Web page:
Friday, 30 September 2011

"A time of innocence, a time of confidences..."

Over a year ago, I took the train to London and, in trepidation, met up for the first time in over thirty years two of my best friends from school. It was, in anticipation, a terrifying ordeal. We had been in touch on and off over the years but the three of us probably had not been together since our early twenties which, in case you don't know, is a very long time ago.

I heard something on the radio the other day about how, on the day you leave school, you really can't imagine never, never seeing your school peers again. I can't clearly remember my last day. There was no great hurrah for the leavers and I seem to think we just drifted away ... into town to shop or onto buses. We were uncelebrated and already surplus to the school. How unlike today with leavers' balls and special assemblies. We just disappeared into the ether - some of us (not many and not me, to university), some to college (quite different and for the educationally under-achieving - ie me) and some to the world of work. In the early 70s, all most of our parents hoped for was for us to marry well - as opposed to marrying often, but that's another story. A girls' school in the seventies was a very different beast from today with girls fast becoming the master race.

Anyway, we met, my lovely friends and I, in London and spent twenty four hours together reliving those years at school - the friends, the less-than-friends, the teachers, the pranks and the punishments. I left, feeling, well, relieved that I had survived the mini-reunion. I was, like most I suppose, not entirely happy either at school or at home in those years. And it was very stressful being a short, flat-chested teenage girl surrounded by what looked to me at the time like superwomen.

Since then, we have kept better in touch, shared jokes and experiences over the internet and become proper friends again. We know quite a lot about each other's lives now and how differently things have turned out for the three of us - all having our share of happiness and tragedy. And we are scattered across the country so we can only get together when a proper effort is made.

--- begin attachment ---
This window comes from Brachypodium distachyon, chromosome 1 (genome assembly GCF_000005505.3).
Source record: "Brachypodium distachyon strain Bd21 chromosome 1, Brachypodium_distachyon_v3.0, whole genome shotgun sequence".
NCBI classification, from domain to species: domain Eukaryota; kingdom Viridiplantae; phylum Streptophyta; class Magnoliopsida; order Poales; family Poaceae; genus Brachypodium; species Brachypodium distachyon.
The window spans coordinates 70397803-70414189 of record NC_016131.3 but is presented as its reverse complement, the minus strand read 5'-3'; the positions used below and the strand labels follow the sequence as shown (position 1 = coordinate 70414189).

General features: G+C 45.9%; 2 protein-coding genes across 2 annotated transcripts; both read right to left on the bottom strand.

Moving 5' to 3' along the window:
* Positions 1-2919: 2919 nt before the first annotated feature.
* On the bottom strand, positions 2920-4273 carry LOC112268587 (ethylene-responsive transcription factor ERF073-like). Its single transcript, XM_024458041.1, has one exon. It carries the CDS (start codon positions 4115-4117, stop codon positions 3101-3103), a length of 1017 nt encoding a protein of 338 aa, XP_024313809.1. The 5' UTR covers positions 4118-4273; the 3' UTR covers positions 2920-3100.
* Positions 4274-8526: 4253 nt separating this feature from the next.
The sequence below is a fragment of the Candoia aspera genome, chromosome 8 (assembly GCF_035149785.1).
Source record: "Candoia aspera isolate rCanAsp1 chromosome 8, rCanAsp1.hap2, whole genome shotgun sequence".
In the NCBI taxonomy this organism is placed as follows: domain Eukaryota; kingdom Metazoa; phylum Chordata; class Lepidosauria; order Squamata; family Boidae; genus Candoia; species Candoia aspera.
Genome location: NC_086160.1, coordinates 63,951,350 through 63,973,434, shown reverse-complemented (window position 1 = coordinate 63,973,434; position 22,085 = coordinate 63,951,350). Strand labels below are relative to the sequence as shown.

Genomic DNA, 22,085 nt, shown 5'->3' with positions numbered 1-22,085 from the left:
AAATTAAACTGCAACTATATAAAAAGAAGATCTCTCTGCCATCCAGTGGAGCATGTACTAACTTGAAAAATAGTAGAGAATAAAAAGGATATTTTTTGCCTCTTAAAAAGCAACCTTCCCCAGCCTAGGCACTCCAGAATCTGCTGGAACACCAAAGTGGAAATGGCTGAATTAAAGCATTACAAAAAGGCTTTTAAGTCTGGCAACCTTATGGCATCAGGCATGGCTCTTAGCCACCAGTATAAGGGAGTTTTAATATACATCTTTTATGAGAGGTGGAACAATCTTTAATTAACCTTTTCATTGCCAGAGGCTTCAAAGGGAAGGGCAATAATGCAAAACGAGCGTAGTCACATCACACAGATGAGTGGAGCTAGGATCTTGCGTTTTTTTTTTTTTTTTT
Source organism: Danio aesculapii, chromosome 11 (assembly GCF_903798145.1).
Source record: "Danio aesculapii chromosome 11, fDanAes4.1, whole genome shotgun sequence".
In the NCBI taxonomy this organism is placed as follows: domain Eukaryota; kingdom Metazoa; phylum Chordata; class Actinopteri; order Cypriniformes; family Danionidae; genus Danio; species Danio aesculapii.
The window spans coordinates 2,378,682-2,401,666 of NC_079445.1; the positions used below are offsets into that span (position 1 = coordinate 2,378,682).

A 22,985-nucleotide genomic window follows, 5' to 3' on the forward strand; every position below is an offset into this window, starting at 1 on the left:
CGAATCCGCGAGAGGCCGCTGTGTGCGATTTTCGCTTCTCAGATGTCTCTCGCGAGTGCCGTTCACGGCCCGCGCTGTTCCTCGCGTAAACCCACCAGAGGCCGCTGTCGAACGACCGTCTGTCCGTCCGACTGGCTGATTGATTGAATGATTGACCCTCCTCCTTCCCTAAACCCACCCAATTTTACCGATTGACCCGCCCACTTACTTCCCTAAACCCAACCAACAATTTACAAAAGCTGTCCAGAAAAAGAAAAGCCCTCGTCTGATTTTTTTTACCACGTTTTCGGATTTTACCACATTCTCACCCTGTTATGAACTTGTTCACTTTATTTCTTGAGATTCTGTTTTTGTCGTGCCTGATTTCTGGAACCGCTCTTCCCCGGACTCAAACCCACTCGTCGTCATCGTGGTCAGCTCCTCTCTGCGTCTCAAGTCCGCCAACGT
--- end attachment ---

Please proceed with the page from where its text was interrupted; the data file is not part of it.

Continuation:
This year, and the point of my ramblings, is that we met at my mum's house and went to see our O level English play performed at Stratford which is, how appropriately, Macbeth. Now this production does not have witches per se, but for one night only, we three were there in the audience - if only they had known!

The other things we did included a very nice dinner at Lamb's on Sheep Street which I had booked, unconsciously, in my name - cue for animal impressions - and which seemed to cause amusement and, more importantly, we went back to school.

School was bigger but smaller, much, much smarter, the same and very different. Everywhere was carpeted which meant that the thundering of 300 girls down the main wooden staircase probably doesn't have the same ear-shattering effect. But as we recognised the old bits, sometimes not in the places they used to be, the memories tumbled out and we laughed at our old selves. Standing outside what was the headmistress's office (feared but not loved) I remembered word-for-word the Horatius poem I had been made to learn, aged 12, for being late for a Latin lesson. I still know it. The terror of the time has embedded it in my memory for ever.

We have grown up, we three, very different and yet, when we get together, the years ebb away and we are as we were then - old friends.

With thanks to Simon and Garfunkel:

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